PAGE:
The social role of the writer changes from generation to generation, but at no time in the history of literary culture have novelists and poets faced more competition for the attention of their readers than they do today. Before visual media took over as the primary means of storytelling, however, many writers enjoyed the measure of fame now given to film and pop music stars. Or at least they did in the age of Charles Dickens, whose tireless self-promotion and populist sentiments endeared him to the public and made him one of the most famous men of his day.
Dickens was “a great showman” says Alain de Botton above in his School of Life introduction to the author of Great Expectations, Oliver Twist, A Tale of Two Cities, and too many more great books to name. He was a natural celebrity before radio and television and, to the dismay of his more high-minded colleagues, “entertainment was at the heart of what Dickens was up to.”
But Dickens used his public platform not only to advance his career, but also to “get us interested in some pretty serious things: the evils of an industrialising society, the working conditions in factories, child labor, vicious social snobbery, the maddening inefficiencies of government bureaucracy.” Then and now, these are hardly subjects readers want to be reminded of. And yet, then as now, great storytellers can make us care despite our apathy and desire for escapist pleasure. And few writers have made readers care more than Dickens.
His “genius was to discover that the big ambitions to educate a society about its failings didn’t have to be opposed to what his critics called ‘fun’—racy plots, a chatty style, clownish characters, weepy moments, and happy endings.” Yet Dickens didn’t only seek to educate, de Botton argues; he “believed that writing could play a big role in fixing the problems of the world.” In this he was not entirely wrong, despite the anti-political sentiments of so many aesthetes who have argued otherwise, from Oscar Wilde to W.H. Auden.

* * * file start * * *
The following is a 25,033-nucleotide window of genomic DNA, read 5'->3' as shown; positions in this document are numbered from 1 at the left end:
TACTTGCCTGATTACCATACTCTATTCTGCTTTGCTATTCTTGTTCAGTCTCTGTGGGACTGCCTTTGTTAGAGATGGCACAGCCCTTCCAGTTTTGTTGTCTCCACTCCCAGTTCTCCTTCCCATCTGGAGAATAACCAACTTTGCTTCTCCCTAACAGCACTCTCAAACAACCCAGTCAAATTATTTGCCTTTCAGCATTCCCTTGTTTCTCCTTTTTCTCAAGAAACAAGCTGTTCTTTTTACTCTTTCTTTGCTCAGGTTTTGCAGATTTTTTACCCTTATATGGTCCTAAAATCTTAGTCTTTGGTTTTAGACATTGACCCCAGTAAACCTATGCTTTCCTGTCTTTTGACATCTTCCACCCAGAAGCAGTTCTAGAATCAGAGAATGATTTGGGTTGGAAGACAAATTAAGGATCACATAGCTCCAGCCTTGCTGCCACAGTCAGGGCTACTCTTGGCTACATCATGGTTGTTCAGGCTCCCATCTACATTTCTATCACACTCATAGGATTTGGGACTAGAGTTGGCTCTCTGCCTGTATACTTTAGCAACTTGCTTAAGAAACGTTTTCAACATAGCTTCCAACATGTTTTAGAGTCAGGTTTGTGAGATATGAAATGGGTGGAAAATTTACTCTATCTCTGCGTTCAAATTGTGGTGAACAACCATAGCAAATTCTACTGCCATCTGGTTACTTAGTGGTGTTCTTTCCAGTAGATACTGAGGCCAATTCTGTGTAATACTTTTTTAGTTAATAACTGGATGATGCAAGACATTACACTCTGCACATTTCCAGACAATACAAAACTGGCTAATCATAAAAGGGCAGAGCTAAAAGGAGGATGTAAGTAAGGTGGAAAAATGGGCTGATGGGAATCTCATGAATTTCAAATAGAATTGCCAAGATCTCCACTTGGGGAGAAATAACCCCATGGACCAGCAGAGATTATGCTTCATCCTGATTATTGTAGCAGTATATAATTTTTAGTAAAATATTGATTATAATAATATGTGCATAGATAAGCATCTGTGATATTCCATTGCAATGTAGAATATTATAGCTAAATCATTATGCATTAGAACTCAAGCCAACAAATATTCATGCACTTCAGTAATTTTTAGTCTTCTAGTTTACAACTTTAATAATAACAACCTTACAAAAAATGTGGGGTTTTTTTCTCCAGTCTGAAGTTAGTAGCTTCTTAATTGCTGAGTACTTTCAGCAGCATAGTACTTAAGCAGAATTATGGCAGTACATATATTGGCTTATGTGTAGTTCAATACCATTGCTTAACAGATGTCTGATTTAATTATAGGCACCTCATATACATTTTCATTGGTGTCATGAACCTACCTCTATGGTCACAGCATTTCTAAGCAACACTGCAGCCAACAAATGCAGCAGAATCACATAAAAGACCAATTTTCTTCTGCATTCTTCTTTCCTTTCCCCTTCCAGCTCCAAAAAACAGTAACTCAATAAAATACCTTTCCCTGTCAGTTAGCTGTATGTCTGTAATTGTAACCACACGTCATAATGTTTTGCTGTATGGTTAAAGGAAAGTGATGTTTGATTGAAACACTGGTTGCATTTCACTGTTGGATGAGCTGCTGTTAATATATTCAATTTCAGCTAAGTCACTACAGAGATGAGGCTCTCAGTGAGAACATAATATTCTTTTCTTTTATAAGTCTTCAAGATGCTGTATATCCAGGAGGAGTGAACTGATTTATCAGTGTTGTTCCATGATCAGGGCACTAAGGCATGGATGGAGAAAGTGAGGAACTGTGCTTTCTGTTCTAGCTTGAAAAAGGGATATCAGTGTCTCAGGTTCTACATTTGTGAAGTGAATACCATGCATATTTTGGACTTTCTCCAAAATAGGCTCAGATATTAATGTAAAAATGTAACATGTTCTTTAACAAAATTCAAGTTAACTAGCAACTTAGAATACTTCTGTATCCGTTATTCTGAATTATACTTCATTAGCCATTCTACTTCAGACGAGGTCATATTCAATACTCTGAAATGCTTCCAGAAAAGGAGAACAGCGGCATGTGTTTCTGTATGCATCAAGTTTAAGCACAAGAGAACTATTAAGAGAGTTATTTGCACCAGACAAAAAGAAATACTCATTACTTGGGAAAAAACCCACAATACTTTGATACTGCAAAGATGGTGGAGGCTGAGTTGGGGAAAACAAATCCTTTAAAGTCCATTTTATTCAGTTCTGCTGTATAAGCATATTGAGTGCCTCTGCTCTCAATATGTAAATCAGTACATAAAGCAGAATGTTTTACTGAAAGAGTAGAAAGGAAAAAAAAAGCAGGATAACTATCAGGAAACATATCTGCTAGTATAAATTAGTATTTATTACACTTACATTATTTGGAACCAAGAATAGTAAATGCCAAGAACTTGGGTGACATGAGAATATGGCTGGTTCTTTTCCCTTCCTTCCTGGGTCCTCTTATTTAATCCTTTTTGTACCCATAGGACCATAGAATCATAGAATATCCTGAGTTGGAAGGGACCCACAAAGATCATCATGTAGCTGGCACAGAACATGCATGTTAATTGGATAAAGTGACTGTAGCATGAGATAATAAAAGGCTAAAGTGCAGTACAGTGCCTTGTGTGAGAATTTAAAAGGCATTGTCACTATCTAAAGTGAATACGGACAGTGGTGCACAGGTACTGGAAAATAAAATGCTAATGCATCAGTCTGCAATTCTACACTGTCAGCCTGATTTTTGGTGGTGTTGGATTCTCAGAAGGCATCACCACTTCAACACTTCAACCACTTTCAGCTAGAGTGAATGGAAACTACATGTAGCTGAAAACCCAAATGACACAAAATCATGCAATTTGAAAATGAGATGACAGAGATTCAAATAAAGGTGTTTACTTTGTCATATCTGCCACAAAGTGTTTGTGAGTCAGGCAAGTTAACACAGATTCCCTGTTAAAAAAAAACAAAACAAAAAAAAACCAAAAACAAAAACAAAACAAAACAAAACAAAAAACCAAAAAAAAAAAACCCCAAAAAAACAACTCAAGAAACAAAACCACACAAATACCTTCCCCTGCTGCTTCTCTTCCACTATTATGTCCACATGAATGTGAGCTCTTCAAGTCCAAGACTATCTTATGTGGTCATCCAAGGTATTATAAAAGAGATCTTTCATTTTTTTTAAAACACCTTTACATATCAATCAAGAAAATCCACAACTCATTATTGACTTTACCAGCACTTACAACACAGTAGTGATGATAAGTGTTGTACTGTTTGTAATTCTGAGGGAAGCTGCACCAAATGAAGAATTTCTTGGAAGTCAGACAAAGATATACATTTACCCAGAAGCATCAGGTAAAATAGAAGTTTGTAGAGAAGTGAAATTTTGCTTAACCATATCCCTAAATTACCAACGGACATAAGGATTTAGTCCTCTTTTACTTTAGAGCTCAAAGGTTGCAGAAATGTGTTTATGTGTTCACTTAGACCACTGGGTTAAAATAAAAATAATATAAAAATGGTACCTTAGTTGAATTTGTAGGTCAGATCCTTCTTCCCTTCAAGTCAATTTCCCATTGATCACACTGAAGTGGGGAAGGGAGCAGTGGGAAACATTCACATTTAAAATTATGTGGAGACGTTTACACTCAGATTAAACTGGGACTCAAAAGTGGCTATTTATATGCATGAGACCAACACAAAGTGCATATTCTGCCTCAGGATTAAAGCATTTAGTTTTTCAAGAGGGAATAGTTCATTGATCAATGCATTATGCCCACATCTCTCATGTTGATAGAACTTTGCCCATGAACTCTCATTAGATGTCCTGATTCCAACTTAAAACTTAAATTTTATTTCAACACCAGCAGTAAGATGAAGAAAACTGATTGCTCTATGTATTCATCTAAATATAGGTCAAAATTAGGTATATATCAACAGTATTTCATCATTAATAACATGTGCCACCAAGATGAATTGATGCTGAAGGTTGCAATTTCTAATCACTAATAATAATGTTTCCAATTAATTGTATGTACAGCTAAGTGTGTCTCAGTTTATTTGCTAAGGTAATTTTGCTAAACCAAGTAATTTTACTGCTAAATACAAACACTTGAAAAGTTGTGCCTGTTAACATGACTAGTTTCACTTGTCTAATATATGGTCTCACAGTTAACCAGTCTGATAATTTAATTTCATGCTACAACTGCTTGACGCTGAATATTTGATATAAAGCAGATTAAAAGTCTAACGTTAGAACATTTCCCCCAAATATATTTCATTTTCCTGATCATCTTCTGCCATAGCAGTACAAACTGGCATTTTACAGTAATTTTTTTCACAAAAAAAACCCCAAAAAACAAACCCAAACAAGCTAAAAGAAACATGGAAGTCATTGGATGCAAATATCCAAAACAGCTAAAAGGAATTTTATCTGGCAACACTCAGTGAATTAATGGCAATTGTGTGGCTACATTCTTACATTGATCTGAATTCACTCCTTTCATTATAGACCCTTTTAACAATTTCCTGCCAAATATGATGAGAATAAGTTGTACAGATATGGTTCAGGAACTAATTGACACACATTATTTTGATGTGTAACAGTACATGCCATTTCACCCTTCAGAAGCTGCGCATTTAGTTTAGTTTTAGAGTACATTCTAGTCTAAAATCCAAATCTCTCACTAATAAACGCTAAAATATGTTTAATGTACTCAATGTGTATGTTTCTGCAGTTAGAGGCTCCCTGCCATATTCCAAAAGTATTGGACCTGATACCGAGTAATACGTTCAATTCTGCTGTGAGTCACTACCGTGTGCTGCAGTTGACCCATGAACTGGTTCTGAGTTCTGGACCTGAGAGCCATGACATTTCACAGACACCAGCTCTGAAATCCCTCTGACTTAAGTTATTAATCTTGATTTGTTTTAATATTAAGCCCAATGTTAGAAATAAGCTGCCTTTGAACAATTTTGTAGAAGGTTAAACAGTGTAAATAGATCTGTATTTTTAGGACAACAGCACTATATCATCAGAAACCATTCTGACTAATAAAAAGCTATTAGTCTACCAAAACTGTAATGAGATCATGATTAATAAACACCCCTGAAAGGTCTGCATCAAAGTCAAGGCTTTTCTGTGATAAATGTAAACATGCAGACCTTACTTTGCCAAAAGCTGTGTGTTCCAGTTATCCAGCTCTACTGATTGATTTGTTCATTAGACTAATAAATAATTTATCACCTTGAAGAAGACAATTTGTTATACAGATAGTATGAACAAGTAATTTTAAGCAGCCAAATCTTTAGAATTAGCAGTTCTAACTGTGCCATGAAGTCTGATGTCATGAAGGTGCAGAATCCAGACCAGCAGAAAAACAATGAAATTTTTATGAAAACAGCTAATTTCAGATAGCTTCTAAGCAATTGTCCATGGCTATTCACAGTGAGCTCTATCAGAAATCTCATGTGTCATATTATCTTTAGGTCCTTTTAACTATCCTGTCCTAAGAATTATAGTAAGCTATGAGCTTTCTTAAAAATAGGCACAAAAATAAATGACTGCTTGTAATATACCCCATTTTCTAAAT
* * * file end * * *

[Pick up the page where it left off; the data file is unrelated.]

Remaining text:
Though he opposed many working class movements and had no “coherent doctrine” of social change, says Hugh Cunningham, professor of social history at the University of Kent, Dickens “helped create a climate of opinion” by emotionally moving people to sympathise with the poor and to take action in controversies already raging in the zeitgeist. In this role, Dickens preceded dozens of writers who—like himself—began their careers in journalism and sought through fiction to motivate complacent readers: naturalist novelists like Emile Zola, Stephen Crane, and Theodore Dreiser, and muckraking realists like Upton Sinclair all owe something to Dickens' mode of social protest through novel-writing.
De Botton goes on in his introduction to explain some of the biographical origins of Dickens’ sympathy for the afflicted, including his own time spent as a child labourer and his father’s confinement in debtor’s prison. The conditions Dickens and his characters endured are unimaginable to most privileged readers, but not to millions of people in poverty around the world who still live under the kind of squalid oppression the Victorian poor suffered. Whether any author in the 21st century can bring the same kind of sympathetic attention to their lives that Dickens did in his time is debatable, but De Botton uses Dickens’ example to argue that art and entertainment can “seduce” us into compassion and taking action for others.